Platonic love is not something that is often portrayed on film, but Nikole Beckwith’s Together Together shows how two people who will not end up together and may never see each other again can still love without falling in love.
Ed Helms and Patti Harrison star as Matt and Anna. Matt is a successful app designer who wants to start a family, despite not having a woman in his life. Anna is a young barista who acts as Matt’s surrogate to build his family. Together, they attempt to get to know each other and navigate their lives for the next nine months.
Matt reads every parenting book he can and never doubts his ability and his desire to raise a child. Anna needs the money to go back to school. Through every awkward couple’s therapy session, surrogate support group meeting and Matt’s interloping into Anna’s life, they further interact and learn to love each other a bit with each passing day.
The film never treats a character as an archetype, but rather as a complex human with shifting beliefs and emotions. Matt seems like the stereotypical straight-laced anal-retentive personality, but his growing comfort around Anna expands his horizons and allows him to grow as the film grows. Meanwhile, Anna wants to treat this more as a transaction than giving Matt his family. Her coldness and indifference also wains as her and Matt spend more time together.
Beckwith’s script and direction avoid the obvious directions the story could go. Matt never declares his undying love and Anna never questions whether or not she is in love with Matt. Their 20-year age difference (despite Helm’s youthful glow) is specifically mentioned as one of the reasons they couldn’t be together, even in a hypothetical situation. The film does not have resounding laugh-out-loud moments, but still carries a light, joyful tone. The film’s biggest laughs come from Anna’s co-worker Jules (Julio Torres), who waxes eloquent about getting tattoos with his lover’s names and hoping Anna’s baby doesn’t turn out straight.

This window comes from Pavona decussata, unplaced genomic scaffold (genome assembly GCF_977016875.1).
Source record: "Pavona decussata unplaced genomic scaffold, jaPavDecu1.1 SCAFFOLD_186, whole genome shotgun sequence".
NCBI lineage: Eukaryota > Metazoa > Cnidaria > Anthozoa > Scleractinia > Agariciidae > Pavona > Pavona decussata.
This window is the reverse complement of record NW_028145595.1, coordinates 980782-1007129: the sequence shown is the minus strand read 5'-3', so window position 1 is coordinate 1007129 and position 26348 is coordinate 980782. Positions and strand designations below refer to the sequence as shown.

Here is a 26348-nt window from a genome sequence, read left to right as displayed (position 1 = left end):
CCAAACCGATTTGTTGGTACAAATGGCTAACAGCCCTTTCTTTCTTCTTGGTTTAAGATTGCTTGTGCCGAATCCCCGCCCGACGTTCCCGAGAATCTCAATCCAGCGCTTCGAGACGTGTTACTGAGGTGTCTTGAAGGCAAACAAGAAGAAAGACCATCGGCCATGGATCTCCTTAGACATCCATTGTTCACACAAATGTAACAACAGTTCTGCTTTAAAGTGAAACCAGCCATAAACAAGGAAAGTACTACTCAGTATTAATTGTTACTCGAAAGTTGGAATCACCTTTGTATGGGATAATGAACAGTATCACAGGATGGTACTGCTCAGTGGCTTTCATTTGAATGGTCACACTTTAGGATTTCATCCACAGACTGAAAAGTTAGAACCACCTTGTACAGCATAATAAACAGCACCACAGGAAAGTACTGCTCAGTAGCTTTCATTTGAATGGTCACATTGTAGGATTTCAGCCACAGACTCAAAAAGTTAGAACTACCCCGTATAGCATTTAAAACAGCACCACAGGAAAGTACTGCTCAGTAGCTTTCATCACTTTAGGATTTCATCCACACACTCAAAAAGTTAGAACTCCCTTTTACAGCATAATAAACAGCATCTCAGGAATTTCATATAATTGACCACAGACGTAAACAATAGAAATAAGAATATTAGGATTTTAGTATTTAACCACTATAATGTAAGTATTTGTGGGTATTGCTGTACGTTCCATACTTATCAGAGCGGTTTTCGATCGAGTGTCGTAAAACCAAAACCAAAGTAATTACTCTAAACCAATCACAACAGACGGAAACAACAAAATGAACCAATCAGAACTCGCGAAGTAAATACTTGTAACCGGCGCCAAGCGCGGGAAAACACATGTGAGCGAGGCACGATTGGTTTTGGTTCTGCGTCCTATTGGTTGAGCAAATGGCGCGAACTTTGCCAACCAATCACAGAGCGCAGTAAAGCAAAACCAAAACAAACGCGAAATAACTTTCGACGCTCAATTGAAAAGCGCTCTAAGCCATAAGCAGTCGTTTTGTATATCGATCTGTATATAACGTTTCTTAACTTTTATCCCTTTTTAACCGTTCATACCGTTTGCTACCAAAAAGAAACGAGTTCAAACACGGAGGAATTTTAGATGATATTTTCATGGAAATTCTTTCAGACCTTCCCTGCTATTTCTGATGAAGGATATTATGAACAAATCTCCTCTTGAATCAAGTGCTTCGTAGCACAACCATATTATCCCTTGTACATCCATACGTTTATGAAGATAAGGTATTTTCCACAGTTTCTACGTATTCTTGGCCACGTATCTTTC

Helms’ natural comedic abilities shine through without ever expressly trying to be funny. His natural warmth lends credence to his baby mission and you never question his necessary sensitivity in order to raise a child by himself. Patti Harrison really shines in a role that easily could have devolved into the cliched bohemian, her character’s context gives her added depth. Her prickly chemistry with Helms is enriched as her character learns to adapt to his rhythms, highlighted by a scene where Matt and Anna chose between paint swatches to color the baby’s room. When characters laud Anna as a hero, Harrison never really knows what to say and nails the grey nature of the surrogate relationship.
Other familiar faces show up for brief moments, like Fred Melamed and Nora Dunn as Matt’s estranged parents, Tig Notaro as their therapist, the aforementioned Torres and Sufe Bradshaw as a hillariously judgemental ultrasound technician.
Beckwith proves herself to be a filmmaker who isn’t afraid to explore the real feelings between relationships while Helms and Harrison make a wonderfully mismatched couple. Together Together is a delightful exploration of platonic love.